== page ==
Thesis - Open Access
Master of Science (MS)
Colchicine-treated seedlings of a true-breeding variety of Sorghum vulgare Pers. were found to differ in appearance from the untreated checks while retaining the original chromosome number (1,8). Some of the mutant plants bred true for the changed characters in succeeding generations. Cytological examination by Harpstead et al (2) showed no abnormal pairing relationships or detectable chromosomal abnormality in the meiotic stages of the treated material, the untreated material, or their F1 crosses. From these findings it was postulated that colchicine caused a somatic reduction of the chromosomes together with concurrent mutagenic effects and subsequent restoration to the diploid number. A cell thus formed might, because of chance genotypic or positional advantage, take over the growing point and form homozygous tissue of a different genotype from the original embryo. To determine whether the mutations were limited to one part of one chromosome, or if they might be scattered randomly throughout several chromosomes, several populations from crosses of colchicine-induced mutants of unknown genotypic constitution and their untreated full sibs were studied during the summer of 1954. The seed for this study was obtained from the F1 plants previously studied by Harpstead et al (2).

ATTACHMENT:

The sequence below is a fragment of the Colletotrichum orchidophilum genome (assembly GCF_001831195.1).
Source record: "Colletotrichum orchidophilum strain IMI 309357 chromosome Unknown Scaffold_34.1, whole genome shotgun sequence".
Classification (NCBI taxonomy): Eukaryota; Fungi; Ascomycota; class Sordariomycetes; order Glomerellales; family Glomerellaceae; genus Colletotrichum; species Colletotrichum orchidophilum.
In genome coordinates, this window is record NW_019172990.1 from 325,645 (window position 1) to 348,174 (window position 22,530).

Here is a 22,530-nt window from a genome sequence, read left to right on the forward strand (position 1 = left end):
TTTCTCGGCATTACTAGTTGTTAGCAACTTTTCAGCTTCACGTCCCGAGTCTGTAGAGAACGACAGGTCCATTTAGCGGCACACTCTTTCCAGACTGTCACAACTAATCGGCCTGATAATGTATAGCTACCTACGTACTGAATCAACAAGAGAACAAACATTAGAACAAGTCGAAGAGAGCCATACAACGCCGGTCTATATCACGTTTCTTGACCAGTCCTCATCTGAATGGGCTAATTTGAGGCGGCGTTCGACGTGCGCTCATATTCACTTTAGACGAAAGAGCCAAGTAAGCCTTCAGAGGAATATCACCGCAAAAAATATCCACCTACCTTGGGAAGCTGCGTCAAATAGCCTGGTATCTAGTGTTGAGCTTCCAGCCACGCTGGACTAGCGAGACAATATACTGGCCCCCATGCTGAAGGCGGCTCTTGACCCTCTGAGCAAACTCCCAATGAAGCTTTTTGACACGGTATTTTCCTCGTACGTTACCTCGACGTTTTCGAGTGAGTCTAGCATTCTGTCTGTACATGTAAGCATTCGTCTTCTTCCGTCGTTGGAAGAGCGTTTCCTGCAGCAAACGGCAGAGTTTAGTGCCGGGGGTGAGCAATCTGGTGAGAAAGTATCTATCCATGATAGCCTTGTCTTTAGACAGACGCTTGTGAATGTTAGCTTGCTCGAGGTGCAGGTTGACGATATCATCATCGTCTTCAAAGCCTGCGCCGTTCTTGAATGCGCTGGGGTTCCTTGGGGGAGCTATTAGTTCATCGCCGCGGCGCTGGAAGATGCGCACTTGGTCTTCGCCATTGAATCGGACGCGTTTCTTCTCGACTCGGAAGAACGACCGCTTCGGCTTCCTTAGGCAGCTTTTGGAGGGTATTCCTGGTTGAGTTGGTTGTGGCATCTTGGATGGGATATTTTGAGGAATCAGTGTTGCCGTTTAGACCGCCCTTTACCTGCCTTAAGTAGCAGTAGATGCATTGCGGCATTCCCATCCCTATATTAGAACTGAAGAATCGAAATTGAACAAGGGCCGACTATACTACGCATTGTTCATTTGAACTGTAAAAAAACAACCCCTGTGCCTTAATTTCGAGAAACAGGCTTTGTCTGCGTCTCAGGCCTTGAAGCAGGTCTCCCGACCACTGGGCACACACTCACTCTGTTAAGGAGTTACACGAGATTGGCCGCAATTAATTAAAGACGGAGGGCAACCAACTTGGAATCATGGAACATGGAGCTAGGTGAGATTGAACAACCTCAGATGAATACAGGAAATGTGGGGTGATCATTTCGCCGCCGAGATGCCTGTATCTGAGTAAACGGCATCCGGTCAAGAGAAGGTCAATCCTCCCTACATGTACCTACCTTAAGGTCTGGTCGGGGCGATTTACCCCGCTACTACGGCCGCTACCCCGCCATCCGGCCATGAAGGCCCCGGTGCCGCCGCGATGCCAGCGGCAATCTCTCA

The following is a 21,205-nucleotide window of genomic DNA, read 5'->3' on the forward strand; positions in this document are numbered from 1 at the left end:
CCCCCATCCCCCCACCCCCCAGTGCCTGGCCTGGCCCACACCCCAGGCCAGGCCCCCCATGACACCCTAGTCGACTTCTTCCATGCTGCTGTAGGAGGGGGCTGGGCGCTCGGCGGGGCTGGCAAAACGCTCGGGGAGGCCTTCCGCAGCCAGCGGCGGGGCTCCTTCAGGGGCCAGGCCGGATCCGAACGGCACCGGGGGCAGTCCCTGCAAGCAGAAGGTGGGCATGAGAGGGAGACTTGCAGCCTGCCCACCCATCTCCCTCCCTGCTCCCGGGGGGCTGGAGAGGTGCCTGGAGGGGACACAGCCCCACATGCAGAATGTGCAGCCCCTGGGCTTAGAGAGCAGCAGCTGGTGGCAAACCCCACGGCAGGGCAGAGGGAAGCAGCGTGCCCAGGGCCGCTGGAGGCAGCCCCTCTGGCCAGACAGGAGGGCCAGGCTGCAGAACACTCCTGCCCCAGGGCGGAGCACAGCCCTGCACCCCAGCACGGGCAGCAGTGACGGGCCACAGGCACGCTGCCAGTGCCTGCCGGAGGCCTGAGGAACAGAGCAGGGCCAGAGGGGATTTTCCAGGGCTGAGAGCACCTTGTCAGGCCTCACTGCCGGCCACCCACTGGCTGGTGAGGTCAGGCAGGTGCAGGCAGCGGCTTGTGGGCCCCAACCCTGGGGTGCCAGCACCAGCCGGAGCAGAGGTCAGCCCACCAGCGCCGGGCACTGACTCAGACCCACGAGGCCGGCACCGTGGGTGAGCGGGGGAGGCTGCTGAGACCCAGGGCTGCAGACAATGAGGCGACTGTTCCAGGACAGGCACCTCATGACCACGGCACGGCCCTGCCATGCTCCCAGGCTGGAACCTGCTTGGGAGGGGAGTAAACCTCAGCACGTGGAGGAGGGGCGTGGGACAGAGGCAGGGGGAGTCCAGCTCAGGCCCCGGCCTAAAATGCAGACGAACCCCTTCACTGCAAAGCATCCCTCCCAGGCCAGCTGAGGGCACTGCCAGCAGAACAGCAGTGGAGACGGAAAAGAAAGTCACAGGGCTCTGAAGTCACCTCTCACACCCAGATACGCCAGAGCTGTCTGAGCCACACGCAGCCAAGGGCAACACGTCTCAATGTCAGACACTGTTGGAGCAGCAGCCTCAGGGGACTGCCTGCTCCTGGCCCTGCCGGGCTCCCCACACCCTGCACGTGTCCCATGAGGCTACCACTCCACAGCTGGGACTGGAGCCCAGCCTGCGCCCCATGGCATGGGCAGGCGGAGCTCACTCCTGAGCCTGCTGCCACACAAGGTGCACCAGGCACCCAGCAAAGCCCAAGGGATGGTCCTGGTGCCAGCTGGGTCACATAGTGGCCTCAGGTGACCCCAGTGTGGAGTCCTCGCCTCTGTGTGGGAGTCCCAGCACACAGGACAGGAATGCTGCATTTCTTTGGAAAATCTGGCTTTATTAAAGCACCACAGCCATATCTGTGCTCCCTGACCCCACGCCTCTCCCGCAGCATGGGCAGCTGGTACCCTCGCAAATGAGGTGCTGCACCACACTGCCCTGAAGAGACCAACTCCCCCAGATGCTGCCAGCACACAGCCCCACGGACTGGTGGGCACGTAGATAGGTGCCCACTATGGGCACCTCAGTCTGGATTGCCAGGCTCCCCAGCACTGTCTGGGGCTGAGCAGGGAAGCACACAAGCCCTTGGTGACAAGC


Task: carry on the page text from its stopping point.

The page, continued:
Library of Congress Subject Headings
Includes bibliographical references (page 42)
Number of Pages
South Dakota State University
No Copyright - Non-Commercial Use Only
Foster, A. Earl, "Genetic Analysis of F2 Populations from Crosses Involving Colchicine-induced Mutants in Sorghum" (1956). Electronic Theses and Dissertations. 2347.